UNITED STATES COURT OF APPEALS
|IN RE: RICHARD W. PARKER,
JENEE MARIE WATSON,
Appeal from the United States Bankruptcy
(BAP No. KS-00-066)
(KS Bankruptcy Court No. 96-42822)
John Kurtz of Hubbard & Kurtz, L.L.P., Kansas City, Missouri, filed briefs for Appellant.
Richard W. Parker, Appellee, filed a brief pro se.
The issue in this case is whether the bankruptcy court properly reopened a bankruptcy case to discharge a claim. The bankruptcy court permitted debtor Richard W. Parker to reopen his Chapter 7 case and amend his schedules to include a legal malpractice claim that Jenee Watson, a former client, held against him. Ms. Watson appeals the decision of the bankruptcy appellate panel affirming the bankruptcy court. She contends the debtor should have been precluded by various equitable principles from reopening his case. Alternatively, she maintains the claim is nondischargeable because it arose after the debtor's discharge and/or because her claim otherwise met the requirements of nondischargeability under the bankruptcy code. We affirm.
There are two issues of first impression in this case. Because we agree with the position and reasoning of the bankruptcy appellate panel's published decision on both of these matters, see Watson v. Parker (In re Parker), 264 B.R. 685 (10th Cir. BAP 2001), we write only to make clear the position of the circuit on these two issues.
The first issue we address is whether a debtor's intent in failing to schedule a claim is relevant to a bankruptcy court's decision to reopen a case in which there are no assets and no bar date. The circuits are split between applying equitable principles which include consideration of the debtor's intent, or a more mechanical analysis which does not. Compare Faden v. Ins. Co. of North America (In re Faden), 96 F.3d 792, 797 (5th Cir. 1996); Samuel v. Baitcher (In re Baitcher), 781 F.2d 1529, 1534 (11th Cir. 1986); and Stark v. St. Mary's Hospital (In re Stark), 717 F.2d 322, 323-34 (7th Cir. 1983) (per curiam), with Zirnhelt v. Madaj (In re Madaj), 149 F.3d 467, 471 (6th Cir. 1998); Judd v. Wolfe (In re Judd), 78 F.3d 110, 115-16 (3d Cir. 1996); and Beezley v. Calif. Land Title Co. (In re Beezley), 994 F.2d 1433 (9th Cir. 1993) (per curiam).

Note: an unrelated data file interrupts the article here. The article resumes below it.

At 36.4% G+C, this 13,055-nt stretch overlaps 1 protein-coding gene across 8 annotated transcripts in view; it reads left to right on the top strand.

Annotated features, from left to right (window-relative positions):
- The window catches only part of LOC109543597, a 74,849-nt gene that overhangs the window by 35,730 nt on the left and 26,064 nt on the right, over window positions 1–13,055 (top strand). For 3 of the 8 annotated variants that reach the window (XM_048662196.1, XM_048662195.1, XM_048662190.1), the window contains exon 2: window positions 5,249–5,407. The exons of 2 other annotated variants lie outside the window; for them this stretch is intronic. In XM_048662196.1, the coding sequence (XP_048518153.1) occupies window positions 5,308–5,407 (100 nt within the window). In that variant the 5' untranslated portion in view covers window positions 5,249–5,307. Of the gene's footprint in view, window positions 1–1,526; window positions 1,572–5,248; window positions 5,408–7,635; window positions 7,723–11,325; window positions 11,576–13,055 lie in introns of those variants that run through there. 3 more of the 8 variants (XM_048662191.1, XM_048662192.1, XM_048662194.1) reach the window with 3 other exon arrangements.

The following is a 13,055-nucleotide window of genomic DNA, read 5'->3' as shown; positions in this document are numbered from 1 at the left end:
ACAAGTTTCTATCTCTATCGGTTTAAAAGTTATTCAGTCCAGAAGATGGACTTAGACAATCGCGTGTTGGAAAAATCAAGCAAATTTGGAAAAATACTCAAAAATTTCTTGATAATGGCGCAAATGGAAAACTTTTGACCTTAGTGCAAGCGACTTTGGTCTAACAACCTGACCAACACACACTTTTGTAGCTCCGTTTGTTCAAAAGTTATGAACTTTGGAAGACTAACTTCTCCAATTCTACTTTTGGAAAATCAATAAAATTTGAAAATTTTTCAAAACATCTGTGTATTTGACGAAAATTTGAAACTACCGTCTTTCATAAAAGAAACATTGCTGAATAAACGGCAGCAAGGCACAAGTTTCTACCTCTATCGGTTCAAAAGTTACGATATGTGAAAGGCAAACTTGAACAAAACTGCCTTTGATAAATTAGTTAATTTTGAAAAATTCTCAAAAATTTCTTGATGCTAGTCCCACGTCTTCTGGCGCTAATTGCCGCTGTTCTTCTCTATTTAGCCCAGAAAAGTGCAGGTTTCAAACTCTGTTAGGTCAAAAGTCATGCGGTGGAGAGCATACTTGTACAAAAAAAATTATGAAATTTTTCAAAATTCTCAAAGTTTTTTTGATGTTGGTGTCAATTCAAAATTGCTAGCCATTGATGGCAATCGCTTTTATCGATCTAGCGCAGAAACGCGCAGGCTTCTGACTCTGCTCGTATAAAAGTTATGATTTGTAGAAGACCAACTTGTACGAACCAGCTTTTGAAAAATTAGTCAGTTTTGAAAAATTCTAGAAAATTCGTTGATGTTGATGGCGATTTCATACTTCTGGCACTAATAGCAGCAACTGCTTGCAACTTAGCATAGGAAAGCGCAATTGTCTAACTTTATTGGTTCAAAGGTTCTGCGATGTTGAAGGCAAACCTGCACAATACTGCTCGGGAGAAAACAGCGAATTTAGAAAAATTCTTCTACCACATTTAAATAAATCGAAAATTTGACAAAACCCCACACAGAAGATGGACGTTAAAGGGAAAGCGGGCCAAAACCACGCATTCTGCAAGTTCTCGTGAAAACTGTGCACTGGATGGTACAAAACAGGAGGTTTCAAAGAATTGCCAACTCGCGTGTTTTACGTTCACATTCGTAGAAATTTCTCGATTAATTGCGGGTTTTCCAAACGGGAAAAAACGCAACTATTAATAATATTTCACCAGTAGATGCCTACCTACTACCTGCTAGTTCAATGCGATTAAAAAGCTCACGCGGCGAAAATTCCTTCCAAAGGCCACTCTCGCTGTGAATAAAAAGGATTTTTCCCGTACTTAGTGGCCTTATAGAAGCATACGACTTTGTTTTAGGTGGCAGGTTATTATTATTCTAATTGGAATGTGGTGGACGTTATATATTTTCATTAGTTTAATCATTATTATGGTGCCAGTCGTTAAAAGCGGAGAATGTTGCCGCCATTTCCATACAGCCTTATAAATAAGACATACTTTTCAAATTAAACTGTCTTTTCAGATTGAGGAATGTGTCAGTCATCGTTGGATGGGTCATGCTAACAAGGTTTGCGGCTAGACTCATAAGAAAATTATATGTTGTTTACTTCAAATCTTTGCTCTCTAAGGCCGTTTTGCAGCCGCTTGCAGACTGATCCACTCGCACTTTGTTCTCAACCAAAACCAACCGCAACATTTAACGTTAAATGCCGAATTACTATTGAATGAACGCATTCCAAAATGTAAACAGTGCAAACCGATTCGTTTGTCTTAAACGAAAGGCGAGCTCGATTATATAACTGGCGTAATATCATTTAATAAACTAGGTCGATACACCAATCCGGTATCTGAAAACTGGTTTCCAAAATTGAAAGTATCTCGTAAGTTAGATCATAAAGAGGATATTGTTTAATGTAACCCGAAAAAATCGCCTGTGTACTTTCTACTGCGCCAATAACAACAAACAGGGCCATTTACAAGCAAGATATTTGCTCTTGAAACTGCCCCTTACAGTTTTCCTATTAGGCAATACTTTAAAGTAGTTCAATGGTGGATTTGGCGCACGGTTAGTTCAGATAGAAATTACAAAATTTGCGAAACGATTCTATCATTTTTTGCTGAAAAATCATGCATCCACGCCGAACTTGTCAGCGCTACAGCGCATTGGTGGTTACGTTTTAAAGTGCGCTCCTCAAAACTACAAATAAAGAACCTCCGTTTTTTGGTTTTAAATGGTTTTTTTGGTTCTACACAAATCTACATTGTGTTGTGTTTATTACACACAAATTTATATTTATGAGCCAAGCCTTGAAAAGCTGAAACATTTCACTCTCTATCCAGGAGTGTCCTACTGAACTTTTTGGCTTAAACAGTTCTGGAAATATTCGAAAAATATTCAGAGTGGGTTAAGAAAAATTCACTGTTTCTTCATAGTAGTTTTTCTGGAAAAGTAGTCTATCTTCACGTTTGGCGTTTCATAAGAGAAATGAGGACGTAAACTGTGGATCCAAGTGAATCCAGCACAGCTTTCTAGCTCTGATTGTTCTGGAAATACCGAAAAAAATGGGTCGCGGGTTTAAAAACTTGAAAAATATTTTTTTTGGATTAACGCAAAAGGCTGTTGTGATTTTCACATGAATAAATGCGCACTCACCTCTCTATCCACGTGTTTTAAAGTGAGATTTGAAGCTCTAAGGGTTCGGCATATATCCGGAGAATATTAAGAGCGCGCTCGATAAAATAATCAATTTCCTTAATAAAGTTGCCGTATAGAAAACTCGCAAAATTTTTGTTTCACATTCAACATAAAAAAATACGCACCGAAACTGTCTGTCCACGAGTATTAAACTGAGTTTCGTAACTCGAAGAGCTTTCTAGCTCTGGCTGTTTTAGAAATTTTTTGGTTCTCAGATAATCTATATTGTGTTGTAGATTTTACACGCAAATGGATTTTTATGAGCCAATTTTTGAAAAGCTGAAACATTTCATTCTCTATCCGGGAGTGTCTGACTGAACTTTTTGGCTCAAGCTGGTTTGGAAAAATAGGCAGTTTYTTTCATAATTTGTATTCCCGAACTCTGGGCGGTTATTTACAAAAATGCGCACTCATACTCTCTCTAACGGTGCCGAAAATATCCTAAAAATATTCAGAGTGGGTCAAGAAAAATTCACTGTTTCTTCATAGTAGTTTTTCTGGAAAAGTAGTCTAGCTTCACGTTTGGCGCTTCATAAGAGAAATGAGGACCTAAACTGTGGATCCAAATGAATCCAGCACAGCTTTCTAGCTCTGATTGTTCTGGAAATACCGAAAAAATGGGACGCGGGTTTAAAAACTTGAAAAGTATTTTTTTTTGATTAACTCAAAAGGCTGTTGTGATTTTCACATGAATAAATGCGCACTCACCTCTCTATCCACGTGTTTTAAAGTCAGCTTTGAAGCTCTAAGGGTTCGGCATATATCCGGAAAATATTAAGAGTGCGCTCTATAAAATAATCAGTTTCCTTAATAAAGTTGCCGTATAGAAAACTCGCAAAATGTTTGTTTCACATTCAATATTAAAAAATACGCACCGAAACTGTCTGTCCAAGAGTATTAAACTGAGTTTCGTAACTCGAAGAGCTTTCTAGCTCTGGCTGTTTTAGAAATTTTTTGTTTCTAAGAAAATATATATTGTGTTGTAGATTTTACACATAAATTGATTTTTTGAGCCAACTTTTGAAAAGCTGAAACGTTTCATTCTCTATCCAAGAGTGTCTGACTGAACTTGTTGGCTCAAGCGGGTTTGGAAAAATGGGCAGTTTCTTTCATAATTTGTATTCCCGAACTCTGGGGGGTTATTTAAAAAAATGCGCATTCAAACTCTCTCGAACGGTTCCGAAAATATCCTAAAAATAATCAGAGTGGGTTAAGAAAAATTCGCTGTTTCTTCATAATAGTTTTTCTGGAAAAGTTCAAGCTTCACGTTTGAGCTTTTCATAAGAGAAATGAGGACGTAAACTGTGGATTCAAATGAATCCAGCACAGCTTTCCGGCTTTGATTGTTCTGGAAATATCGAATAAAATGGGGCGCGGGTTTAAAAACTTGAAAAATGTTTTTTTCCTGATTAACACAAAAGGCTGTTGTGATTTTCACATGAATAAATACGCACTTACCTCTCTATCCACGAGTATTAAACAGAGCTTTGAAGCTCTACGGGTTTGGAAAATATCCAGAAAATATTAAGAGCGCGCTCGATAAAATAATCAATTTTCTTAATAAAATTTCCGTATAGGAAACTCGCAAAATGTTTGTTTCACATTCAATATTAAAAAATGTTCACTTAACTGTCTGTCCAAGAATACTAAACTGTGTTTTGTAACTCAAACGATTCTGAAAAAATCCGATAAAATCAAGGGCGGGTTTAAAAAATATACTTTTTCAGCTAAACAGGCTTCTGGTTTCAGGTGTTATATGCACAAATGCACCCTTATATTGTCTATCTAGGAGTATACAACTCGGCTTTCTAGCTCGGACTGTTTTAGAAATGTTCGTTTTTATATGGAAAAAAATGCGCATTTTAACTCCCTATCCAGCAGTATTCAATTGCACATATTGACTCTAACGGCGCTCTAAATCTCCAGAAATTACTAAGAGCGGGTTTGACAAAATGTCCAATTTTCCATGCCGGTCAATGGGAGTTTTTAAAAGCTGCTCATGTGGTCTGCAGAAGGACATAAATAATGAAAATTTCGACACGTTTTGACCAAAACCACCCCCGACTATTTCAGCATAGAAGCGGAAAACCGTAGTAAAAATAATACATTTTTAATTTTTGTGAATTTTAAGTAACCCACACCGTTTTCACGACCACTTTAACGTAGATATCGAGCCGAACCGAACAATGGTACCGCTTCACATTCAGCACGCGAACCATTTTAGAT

After reviewing the cases, we are persuaded that the more mechanical approach is "better reasoned and more faithful to the language of the Bankruptcy Code." Parker, 264 B.R. at 694. As the bankruptcy appellate panel explained:
Pursuant to § 727(b), the Debtor receives a discharge from all debts that arose before the date of the order for relief under Chapter 7, regardless of whether a proof of claim based on any such debt or liability is filed, unless an exception in 523(a) applies. Under § 523(a)(3)(A), a claim will not be discharged if it was neither listed nor scheduled and the creditor did not have notice or actual knowledge of the case so that the creditor could timely file a claim. Here the bankruptcy court correctly found that § 523(a)(3)(A) does not apply because the Debtor's Chapter 7 case was a no asset case with no claims bar date set; therefore, Watson had suffered no prejudice because Watson will have an opportunity to file a claim if any assets are discovered. Because § 523(a)(3)(A) does not apply, unless Watson can establish that the claim was nondischargeable under one of the exceptions referenced in § 523(a)(3)(B), her Claim was discharged by operation of law under § 727(b). We conclude that equitable considerations do not impact the dischargeability of a debt under § 523(a)(3)(A), and therefore, it was unnecessary to reopen the Debtor's Chapter 7 case for the purpose of making that determination. However, we find that the bankruptcy court did not abuse its discretion when it reopened the Debtor's case because the court conducted the right analysis.
Id. at 694-95 (footnote omitted). For the reasons explained by the bankruptcy appellate panel, we agree with the Third, Sixth, and Ninth Circuits that the debtor's intent in failing to schedule a debt is irrelevant to the bankruptcy court's decision to reopen.